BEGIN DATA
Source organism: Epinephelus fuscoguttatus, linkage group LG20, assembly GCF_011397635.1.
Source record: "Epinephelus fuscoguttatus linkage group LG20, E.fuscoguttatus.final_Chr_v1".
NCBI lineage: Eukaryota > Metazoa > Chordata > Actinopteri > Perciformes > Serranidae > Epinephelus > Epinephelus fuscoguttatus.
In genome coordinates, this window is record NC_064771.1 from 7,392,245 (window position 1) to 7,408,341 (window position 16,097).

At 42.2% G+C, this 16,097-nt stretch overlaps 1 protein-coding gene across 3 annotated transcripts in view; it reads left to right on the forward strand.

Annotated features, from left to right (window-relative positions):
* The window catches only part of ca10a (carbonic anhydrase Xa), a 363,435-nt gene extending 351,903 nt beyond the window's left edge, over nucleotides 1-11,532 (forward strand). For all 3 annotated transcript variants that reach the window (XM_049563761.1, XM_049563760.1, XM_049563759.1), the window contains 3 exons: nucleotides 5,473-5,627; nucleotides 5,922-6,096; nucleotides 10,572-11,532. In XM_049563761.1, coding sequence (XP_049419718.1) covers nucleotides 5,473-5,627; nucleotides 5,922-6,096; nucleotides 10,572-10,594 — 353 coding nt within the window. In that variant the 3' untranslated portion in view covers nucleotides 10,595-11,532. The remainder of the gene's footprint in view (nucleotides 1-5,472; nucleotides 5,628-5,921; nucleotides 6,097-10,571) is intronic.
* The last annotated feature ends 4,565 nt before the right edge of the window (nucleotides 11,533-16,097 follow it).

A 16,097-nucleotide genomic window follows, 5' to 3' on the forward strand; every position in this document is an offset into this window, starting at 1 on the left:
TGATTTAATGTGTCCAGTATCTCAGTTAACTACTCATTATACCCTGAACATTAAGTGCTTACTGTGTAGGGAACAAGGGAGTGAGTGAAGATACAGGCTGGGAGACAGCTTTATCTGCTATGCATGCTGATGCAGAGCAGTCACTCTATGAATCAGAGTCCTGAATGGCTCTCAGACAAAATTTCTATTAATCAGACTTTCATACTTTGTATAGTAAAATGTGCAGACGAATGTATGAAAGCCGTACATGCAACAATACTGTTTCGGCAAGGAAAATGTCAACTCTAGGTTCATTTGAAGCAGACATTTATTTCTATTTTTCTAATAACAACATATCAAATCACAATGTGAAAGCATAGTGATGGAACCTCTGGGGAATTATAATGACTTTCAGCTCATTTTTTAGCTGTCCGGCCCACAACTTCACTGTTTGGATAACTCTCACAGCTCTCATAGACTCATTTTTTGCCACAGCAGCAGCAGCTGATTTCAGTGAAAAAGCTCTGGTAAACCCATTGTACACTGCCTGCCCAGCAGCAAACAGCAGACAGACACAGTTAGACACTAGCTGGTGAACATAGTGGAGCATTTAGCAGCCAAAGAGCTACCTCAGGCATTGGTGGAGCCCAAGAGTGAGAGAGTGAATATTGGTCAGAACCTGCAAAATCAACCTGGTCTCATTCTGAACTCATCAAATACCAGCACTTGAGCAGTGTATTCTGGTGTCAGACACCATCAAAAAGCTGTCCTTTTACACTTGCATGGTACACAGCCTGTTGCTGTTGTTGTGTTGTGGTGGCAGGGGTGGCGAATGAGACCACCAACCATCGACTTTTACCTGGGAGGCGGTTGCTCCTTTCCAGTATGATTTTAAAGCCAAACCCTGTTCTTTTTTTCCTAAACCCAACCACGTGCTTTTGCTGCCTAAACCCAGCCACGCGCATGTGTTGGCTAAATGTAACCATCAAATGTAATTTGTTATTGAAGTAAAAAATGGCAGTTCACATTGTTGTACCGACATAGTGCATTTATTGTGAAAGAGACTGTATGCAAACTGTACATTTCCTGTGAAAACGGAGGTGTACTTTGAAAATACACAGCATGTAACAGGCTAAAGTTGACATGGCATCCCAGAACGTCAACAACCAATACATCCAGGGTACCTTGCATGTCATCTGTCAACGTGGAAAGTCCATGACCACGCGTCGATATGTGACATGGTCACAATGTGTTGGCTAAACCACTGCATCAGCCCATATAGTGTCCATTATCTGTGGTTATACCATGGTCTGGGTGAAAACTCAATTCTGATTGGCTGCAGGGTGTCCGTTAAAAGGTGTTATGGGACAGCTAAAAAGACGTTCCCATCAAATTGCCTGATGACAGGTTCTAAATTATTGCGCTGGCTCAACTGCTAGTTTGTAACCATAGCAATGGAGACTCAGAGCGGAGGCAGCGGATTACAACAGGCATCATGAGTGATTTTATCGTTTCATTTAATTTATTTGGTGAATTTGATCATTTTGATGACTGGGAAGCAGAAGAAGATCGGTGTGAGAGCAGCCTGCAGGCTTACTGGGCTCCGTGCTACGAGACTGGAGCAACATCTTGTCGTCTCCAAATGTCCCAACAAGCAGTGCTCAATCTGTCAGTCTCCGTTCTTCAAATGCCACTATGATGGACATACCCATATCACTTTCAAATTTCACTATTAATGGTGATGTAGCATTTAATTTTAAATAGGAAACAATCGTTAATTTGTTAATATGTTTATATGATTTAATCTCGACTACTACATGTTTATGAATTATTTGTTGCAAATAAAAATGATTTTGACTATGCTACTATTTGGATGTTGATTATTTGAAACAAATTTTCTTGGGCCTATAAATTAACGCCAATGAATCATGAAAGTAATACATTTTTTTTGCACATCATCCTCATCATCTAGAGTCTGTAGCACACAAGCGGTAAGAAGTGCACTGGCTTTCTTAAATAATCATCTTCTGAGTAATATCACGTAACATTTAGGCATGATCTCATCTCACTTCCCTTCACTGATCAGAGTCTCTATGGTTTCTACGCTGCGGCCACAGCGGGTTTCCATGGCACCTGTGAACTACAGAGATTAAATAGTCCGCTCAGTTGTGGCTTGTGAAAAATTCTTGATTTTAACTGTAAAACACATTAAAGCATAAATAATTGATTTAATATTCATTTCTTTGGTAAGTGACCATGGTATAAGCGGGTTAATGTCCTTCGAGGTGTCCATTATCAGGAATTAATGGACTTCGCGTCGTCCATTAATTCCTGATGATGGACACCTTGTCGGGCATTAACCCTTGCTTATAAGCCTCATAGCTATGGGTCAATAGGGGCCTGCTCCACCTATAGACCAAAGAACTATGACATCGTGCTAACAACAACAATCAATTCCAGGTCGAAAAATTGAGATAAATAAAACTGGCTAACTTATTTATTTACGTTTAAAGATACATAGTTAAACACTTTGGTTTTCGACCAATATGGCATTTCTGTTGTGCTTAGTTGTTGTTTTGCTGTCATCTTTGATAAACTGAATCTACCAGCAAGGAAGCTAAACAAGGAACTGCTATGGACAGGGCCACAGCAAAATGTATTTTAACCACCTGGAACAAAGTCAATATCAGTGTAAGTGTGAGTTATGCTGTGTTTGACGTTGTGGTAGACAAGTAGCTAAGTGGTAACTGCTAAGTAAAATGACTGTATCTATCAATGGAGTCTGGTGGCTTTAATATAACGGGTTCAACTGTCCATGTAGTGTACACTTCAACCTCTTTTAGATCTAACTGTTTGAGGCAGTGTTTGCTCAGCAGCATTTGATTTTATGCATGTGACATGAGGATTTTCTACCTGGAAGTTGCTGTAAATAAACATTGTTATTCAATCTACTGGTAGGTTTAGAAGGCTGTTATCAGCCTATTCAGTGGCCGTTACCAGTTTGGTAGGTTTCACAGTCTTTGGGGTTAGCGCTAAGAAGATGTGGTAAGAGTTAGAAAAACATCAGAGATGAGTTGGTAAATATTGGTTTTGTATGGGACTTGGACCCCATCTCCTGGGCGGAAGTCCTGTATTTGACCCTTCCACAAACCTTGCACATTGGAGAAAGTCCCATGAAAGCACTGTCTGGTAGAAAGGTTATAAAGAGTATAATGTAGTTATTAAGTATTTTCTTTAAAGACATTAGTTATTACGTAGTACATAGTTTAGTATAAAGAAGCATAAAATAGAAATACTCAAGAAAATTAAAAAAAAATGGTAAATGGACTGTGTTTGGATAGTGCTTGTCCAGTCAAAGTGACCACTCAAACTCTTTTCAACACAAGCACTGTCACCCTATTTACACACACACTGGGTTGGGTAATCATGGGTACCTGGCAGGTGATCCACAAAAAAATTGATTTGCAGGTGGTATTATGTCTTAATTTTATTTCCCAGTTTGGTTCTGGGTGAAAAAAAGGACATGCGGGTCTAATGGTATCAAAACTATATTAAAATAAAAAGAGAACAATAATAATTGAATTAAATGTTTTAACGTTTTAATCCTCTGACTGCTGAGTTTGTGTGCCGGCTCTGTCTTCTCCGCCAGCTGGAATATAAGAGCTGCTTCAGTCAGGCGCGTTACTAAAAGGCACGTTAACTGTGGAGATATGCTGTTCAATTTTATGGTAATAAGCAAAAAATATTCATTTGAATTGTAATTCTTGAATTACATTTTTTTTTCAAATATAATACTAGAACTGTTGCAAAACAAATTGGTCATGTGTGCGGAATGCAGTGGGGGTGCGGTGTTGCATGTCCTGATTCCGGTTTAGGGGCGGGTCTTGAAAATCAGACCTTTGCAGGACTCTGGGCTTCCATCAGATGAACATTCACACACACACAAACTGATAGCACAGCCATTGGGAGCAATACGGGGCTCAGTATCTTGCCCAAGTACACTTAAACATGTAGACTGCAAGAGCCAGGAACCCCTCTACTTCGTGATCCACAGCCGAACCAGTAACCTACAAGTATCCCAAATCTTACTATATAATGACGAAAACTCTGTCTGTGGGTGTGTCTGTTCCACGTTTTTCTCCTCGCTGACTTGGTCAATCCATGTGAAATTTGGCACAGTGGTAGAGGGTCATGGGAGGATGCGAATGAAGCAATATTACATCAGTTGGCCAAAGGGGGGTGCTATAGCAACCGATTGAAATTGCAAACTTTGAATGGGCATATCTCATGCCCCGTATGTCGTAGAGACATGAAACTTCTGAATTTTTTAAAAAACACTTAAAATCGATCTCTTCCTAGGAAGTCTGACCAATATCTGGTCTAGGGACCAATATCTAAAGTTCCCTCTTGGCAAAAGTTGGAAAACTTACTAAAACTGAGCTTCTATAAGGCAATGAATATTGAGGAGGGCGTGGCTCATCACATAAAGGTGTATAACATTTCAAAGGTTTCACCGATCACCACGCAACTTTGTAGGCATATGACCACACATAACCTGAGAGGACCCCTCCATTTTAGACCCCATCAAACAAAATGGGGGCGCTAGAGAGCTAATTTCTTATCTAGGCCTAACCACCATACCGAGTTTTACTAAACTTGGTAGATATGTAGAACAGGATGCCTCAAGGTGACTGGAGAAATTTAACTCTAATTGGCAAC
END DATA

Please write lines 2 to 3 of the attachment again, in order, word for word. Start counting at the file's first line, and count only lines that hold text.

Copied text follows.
Source record: "Epinephelus fuscoguttatus linkage group LG20, E.fuscoguttatus.final_Chr_v1".
NCBI lineage: Eukaryota > Metazoa > Chordata > Actinopteri > Perciformes > Serranidae > Epinephelus > Epinephelus fuscoguttatus.